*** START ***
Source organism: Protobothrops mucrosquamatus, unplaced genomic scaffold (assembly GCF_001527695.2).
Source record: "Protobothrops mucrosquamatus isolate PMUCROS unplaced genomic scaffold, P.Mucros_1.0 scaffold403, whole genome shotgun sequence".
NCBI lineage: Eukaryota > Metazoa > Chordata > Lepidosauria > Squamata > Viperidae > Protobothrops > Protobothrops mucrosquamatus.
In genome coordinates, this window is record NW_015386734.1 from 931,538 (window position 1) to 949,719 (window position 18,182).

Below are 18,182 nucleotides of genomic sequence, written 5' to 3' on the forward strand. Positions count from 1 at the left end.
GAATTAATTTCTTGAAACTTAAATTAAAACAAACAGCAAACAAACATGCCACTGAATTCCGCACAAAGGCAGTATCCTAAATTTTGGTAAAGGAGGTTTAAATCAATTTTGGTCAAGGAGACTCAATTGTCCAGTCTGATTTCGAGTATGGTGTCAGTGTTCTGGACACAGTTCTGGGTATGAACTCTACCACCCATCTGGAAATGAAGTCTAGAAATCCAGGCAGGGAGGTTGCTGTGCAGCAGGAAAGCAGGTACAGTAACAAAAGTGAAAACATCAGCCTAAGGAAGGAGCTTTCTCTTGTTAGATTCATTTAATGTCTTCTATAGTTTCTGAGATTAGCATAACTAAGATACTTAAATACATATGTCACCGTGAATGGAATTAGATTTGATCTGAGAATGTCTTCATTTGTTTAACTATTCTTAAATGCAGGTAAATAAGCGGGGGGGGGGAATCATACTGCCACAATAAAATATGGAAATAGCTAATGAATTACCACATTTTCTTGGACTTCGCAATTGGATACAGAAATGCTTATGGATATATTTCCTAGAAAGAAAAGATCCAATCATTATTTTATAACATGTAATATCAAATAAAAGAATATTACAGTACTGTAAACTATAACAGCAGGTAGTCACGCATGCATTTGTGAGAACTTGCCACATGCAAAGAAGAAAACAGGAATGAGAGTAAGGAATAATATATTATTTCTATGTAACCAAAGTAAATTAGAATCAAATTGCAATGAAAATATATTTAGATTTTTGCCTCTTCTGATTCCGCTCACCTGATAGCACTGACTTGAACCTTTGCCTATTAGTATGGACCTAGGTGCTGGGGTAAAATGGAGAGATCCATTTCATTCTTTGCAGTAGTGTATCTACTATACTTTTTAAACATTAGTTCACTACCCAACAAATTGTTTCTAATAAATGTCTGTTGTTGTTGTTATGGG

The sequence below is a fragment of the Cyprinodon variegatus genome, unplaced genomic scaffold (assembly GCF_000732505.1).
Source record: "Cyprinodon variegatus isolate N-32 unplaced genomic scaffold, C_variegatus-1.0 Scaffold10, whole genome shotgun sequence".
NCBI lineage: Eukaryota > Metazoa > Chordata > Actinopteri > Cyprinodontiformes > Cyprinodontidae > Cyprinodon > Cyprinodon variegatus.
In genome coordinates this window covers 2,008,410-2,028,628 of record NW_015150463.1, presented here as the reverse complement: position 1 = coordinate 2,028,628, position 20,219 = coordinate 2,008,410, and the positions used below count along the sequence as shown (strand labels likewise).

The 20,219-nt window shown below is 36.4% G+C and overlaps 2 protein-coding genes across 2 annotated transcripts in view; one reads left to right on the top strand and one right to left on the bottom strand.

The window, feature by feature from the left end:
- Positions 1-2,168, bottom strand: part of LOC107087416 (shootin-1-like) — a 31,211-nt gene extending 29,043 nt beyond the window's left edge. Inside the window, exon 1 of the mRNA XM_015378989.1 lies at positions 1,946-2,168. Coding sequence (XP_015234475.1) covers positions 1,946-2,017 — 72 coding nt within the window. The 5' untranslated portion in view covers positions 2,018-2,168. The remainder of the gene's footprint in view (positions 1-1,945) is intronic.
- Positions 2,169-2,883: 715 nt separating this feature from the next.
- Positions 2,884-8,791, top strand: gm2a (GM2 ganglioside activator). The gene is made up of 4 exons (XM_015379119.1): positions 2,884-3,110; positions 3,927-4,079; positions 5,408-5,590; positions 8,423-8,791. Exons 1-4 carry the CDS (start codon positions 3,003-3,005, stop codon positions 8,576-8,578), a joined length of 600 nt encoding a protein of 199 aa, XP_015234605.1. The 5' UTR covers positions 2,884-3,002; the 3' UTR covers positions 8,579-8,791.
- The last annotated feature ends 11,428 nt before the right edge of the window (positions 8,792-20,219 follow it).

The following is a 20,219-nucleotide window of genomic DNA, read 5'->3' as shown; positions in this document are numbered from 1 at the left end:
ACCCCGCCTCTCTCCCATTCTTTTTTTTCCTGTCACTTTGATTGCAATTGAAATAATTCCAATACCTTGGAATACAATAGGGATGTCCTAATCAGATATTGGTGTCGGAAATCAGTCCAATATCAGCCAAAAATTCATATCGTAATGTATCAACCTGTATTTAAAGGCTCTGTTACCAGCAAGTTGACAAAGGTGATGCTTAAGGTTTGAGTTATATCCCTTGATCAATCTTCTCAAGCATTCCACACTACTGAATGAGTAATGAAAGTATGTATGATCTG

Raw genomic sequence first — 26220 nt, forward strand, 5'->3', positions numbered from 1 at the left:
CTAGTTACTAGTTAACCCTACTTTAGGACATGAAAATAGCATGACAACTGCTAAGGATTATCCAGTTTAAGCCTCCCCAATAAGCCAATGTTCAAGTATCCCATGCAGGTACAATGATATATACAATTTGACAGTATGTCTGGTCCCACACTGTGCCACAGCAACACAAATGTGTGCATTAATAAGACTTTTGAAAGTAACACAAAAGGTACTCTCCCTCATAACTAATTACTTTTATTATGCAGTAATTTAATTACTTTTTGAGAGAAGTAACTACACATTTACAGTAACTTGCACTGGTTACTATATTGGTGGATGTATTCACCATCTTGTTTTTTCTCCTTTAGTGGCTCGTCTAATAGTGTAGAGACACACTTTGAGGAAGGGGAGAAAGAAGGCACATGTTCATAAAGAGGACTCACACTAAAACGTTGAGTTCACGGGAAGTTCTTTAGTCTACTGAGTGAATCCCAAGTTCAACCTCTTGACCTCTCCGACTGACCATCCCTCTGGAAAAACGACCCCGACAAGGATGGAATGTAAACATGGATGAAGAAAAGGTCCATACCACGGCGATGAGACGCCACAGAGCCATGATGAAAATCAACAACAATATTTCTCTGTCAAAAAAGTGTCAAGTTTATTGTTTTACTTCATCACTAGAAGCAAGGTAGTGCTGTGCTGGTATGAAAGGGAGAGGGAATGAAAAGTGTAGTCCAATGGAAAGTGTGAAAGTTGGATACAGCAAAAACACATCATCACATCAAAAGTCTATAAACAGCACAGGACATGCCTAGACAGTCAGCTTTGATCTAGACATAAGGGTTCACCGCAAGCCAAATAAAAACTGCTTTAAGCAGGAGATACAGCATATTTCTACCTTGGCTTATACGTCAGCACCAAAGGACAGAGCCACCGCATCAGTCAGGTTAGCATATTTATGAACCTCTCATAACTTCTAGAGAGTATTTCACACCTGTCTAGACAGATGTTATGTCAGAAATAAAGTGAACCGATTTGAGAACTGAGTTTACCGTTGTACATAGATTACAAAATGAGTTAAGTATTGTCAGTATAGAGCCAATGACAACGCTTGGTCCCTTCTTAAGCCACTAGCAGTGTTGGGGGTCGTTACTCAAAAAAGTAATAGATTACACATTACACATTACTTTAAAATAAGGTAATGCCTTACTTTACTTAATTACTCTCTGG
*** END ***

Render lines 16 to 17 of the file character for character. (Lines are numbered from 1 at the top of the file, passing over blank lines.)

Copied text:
- The last annotated feature ends 11,428 nt before the right edge of the window (positions 8,792-20,219 follow it).

The following is a 20,219-nucleotide window of genomic DNA, read 5'->3' as shown; positions in this document are numbered from 1 at the left end: